Toronto. The energy of light depends on its wavelength. The higher (shorter) the wavelength, the more energetic the light. Visible light runs the gamut from reds to deep blues and purples. The beginnings of photography used media barely sensitive to blue light and totally insensitive to reds.
In fact, Jim Maxwell’s famous 1861 tri-colour photo of a tartan ribbon would have failed miserably except that the ribbon he chose used a red dye with a strong second harmonic placing all light reflected from the red dye in the sensitive range for wet plate emulsions. The use of a red filter gave a “red” result for this harmonic (if harmonics are not familiar to you, check out Fournier analysis). Throughout the 18th century, media remained insensitive to red light. The common red light for darkrooms was a result.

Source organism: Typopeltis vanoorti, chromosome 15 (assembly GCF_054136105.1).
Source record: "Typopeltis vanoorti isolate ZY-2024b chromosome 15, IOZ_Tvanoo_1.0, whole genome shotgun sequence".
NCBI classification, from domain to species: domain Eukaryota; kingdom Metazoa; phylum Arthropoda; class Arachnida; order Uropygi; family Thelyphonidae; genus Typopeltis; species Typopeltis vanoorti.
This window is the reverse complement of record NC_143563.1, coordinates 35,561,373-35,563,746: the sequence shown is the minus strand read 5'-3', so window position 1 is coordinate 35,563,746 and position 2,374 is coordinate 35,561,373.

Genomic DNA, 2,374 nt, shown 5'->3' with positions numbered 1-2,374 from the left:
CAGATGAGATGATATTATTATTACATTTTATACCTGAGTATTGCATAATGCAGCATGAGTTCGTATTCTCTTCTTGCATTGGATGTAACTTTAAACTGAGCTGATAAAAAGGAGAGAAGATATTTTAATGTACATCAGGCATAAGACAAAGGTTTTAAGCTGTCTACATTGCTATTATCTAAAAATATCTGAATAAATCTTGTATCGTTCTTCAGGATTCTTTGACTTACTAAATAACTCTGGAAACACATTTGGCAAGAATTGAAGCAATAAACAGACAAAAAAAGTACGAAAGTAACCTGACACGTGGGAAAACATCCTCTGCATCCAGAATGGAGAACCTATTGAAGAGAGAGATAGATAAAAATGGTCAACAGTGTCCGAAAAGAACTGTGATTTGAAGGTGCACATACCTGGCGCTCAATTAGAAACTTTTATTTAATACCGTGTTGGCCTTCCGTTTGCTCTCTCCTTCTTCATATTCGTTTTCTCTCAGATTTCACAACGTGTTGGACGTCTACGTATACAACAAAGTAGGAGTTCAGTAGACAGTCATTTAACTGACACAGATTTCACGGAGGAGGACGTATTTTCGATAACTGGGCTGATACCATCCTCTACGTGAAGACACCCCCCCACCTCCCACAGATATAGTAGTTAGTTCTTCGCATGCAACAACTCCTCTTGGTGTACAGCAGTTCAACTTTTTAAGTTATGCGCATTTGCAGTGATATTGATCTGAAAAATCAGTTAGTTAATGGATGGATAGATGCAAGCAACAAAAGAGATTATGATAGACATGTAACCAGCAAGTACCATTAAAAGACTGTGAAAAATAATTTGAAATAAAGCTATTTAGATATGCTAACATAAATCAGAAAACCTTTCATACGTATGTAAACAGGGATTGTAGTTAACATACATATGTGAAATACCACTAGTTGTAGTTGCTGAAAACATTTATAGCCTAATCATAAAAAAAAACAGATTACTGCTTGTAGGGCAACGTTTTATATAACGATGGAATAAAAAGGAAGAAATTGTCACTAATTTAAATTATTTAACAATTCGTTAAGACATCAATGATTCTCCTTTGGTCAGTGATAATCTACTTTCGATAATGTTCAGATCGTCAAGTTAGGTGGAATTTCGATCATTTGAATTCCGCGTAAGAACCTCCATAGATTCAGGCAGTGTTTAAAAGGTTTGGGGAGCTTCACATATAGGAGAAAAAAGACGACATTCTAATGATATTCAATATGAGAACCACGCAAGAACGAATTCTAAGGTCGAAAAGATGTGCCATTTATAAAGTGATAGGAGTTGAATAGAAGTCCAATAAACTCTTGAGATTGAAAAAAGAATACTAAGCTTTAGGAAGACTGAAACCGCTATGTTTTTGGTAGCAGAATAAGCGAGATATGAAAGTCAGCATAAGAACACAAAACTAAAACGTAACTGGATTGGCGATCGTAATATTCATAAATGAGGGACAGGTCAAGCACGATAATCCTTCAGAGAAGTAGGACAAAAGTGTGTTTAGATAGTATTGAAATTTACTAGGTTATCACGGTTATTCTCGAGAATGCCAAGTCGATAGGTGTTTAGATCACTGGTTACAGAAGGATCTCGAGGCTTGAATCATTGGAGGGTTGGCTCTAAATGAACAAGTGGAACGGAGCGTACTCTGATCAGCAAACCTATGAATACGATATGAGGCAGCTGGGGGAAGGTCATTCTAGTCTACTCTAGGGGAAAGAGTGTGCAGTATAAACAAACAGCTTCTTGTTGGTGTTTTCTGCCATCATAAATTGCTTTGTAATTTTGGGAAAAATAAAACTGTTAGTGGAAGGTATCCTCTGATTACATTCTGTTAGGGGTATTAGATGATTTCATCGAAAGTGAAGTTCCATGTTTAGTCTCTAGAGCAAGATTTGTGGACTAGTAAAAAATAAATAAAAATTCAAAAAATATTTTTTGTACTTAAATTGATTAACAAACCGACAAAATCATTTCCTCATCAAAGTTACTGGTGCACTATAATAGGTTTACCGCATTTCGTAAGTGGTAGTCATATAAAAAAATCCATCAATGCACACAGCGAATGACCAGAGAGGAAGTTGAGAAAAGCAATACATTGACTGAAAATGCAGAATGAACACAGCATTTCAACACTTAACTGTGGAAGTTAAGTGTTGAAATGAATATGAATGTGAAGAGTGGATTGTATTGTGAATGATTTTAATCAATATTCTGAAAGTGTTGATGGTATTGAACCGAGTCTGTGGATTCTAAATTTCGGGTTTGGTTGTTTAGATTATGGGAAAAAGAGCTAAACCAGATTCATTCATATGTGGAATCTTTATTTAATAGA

By the end of the end of the 18th century, Hermann Vogel discovered that adding certain dyes to the emulsion could extend the sensitive spectrum, first to green, then to orange, and later to red. By about 1906, glass plates were offered commercially with the wider spectrum, but at a far higher cost – and their use demanded total darkness during development.
As a result, it was many decades before panchromatic film became the standard for B&W film. The exception was movie film where the higher cost was offset by far better results – especially in skin tones and sky shots. Minicams used mainly orthochromatic film which gave rise to the wide range of green and yellow filters. When it became available, infrared film prompted deep red filters. Of course polarizing filters would eliminate any specular reflections.
After the second world war, the proliferation of colour film ended any market for the old orthochromatic media.